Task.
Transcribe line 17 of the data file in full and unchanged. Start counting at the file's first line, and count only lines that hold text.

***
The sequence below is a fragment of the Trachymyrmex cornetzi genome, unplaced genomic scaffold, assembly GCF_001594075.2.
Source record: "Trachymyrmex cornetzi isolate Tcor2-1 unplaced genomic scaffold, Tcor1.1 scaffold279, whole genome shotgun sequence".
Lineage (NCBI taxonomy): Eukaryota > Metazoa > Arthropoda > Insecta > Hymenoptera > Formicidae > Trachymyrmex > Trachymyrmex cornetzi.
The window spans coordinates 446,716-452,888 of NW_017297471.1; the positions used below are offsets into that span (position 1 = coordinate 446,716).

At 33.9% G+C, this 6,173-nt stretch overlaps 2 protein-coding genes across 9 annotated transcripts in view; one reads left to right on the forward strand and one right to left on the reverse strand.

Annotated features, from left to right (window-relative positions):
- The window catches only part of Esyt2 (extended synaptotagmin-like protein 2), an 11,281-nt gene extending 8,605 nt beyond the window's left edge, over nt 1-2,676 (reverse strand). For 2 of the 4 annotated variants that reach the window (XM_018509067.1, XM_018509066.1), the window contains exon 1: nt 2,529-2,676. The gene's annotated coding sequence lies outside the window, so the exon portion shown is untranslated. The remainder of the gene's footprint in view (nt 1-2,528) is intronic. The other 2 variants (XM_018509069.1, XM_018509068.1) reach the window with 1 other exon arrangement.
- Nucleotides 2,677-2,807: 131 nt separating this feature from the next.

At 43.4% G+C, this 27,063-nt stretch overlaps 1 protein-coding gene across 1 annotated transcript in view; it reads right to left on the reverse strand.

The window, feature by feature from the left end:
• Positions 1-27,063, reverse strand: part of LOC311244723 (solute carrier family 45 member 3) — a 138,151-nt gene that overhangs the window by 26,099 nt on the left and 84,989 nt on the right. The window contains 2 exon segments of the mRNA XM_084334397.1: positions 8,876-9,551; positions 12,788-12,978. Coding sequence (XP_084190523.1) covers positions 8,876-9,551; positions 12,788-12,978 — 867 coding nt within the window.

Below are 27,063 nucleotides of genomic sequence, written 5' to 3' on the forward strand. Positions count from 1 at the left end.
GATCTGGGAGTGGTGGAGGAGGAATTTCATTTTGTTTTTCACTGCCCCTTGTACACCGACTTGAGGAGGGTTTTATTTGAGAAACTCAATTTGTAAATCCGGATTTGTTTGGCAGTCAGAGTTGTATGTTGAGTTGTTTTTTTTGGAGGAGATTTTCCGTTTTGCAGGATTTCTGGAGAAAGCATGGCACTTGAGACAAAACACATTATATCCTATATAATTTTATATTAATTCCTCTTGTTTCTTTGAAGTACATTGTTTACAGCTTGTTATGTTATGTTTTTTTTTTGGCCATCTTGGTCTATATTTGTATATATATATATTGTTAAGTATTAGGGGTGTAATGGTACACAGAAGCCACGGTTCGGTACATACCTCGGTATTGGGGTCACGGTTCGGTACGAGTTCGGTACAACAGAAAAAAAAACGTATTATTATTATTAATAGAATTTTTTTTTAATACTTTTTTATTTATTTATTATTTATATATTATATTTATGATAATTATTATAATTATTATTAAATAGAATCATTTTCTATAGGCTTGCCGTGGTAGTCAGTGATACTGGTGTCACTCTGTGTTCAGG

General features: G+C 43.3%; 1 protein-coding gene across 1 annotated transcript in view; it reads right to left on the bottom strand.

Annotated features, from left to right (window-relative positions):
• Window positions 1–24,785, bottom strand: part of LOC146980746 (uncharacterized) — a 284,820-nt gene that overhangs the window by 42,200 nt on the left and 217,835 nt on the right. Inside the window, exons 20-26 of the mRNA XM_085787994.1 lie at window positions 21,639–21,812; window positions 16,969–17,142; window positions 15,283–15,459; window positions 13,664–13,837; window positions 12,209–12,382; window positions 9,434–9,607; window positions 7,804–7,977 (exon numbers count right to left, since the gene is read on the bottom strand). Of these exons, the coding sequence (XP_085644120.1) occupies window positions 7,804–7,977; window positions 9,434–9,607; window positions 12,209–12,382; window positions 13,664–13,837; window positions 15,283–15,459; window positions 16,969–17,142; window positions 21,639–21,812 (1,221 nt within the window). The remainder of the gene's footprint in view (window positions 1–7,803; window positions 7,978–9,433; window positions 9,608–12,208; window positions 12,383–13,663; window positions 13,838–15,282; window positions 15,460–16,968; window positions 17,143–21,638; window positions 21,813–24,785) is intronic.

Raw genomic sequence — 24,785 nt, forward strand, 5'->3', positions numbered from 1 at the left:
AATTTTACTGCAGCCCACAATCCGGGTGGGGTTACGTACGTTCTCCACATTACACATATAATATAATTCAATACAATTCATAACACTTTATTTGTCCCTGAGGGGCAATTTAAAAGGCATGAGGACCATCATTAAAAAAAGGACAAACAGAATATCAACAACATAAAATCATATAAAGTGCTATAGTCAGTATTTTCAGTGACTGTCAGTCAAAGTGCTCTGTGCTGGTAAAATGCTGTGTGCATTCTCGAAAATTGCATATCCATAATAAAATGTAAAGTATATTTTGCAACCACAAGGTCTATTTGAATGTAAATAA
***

Raw genomic sequence — 24,785 nt, forward strand, 5'->3', positions numbered from 1 at the left: